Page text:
Having done the commute a couple of times on the Origami and a 100Km ride yesterday, I feel that I can write a fair review of it. I’ll discuss the good first before mentioning the not so good.
Firstly, it folds. The seat comes off and goes back on straight forwardly, and I have had no slippage. The main frame hinge joint is solid. The initial opening can be a bit reluctant, a third hand would be useful. I seem to find myself trying it from one side and then the other before it opens. The integral rack and added mudguards do not complicate the fold and the chain tubes stop you getting dirty.
The integral rack is brilliant. The two legged stand does its job and is handy for changing and adjusting gears because the real wheel can spin.
Getting on and off is fairly easy, easier than many SWBs, because the step over is not too high and the steering mast folds. (This is true of the original tiller set up, and the Terracycle glide stem replacement I fitted so I could have tweener bars.) Not withstanding the easy step over, the seat height is high enough to be comfortable in traffic and in group rides with upright bikes.
There is an extensive range of seat angle adjustment. Crucially for me, angles above 35 degrees are possible. The hard shell seat makes it easy to get your legs down whilst being adequately cupped.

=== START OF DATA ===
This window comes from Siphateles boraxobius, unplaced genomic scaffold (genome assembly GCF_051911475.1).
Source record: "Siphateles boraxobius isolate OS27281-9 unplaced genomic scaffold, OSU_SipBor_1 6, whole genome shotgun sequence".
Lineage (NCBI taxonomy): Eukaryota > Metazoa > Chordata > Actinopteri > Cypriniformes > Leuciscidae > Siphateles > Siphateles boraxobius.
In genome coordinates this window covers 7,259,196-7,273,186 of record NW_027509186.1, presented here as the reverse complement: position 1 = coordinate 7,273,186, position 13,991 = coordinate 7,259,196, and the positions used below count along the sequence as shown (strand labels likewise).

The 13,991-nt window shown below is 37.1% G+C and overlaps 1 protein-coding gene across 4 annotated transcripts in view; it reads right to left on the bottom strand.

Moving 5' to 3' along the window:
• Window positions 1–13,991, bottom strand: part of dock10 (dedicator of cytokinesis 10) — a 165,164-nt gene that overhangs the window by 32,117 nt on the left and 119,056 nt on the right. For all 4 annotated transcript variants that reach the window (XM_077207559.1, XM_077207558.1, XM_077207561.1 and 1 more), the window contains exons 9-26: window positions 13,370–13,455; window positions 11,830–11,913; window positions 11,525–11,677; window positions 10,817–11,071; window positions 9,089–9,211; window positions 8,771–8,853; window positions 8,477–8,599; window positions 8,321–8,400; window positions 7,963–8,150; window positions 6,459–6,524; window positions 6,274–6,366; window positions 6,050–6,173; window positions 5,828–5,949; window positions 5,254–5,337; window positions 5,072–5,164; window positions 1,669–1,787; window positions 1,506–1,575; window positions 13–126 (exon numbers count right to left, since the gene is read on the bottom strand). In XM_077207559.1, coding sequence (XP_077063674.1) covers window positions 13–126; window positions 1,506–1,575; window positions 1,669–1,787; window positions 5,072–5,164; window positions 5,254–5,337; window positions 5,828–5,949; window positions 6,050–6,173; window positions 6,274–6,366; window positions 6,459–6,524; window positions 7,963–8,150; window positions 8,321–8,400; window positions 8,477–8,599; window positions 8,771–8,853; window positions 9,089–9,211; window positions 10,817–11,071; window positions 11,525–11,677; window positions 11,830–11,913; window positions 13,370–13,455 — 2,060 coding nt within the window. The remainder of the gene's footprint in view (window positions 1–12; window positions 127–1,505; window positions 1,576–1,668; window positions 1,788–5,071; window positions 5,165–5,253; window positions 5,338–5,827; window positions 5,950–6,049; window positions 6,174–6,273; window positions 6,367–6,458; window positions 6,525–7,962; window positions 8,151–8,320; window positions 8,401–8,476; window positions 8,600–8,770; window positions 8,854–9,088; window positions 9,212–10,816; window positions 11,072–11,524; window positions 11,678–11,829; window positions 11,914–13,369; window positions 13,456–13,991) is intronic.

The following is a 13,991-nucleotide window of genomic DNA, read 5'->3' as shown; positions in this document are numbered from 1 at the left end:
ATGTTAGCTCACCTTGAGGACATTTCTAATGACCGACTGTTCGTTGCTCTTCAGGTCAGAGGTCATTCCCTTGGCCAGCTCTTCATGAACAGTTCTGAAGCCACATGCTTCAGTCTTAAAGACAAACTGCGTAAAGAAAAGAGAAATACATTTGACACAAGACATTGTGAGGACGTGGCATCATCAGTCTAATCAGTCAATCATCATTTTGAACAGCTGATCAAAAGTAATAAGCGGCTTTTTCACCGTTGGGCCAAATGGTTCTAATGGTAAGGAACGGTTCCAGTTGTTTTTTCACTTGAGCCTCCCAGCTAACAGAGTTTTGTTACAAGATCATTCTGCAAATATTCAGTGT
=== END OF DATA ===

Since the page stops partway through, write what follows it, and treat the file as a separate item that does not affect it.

It is easy to balance on this bike. Stopping, starting and hill climbing are not difficult. I had many climbs during my metric century yesterday and spent a lot of time in the 17.5” bottom gear and I didn’t have any problems holding it in a straight line. Even rough roads and passing traffic didn’t induce any weaving around.
Now the not so good. This really boils down to the dual 20” wheel format with no suspension. The frame is very rigid so you are relying on the tyres and the seat pads to soften the blows, and to an extent the relatively long wheelbase. Despite good tyres, a good seat pad and the seat positioned some way from both the wheel hubs, I still had to be mindful of the road surface. The numerous cattle grids were almost enough to dislodge my glasses from my sweaty face, the weight of the eye-ware mirror attempting to dislodge the arms of the glasses from my ears. The problem with the smaller wheels is they can get stuck in trough shaped road depressions which are difficult to spot. Exiting the trough causes quite a jolt. The bike tracked well through these with its long wheelbase but it was still a bit alarming. I found myself wishing for suspension at times but I still finished the ride without the aches, pains and bodily insults that I would have suffered on an upright.
Whilst I got up some decent speeds on downhill sections, probably around 30 mph, I didn’t feel that my momentum carried me greatly into a following uphill section. My friend was a on a drop bar bike with GP4000s 700c tyres. I didn’t feel he had an an advantage on the downhill but I felt he had one on the subsequent freewheel run-out. The weight of the Origami should have provided more momentum perhaps. It’s not a heavy bike by bent standards, though can’t be classified as a light one either.
I think the bike is a keeper because of its folding ability and good manners. I’ll probably fit a more supple tyre than the BA on the rear. I have a 120 tpi Maxxis DTH on the front so will look to match that.
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I have watched your trials and tribulations with interest and have been glad to see you are now getting it the way you want it. As a newbie to recumbents myself I have nothing to compare my experiences with so it is good to see how others manage things. Keep up the feedback! It's interesting stuff.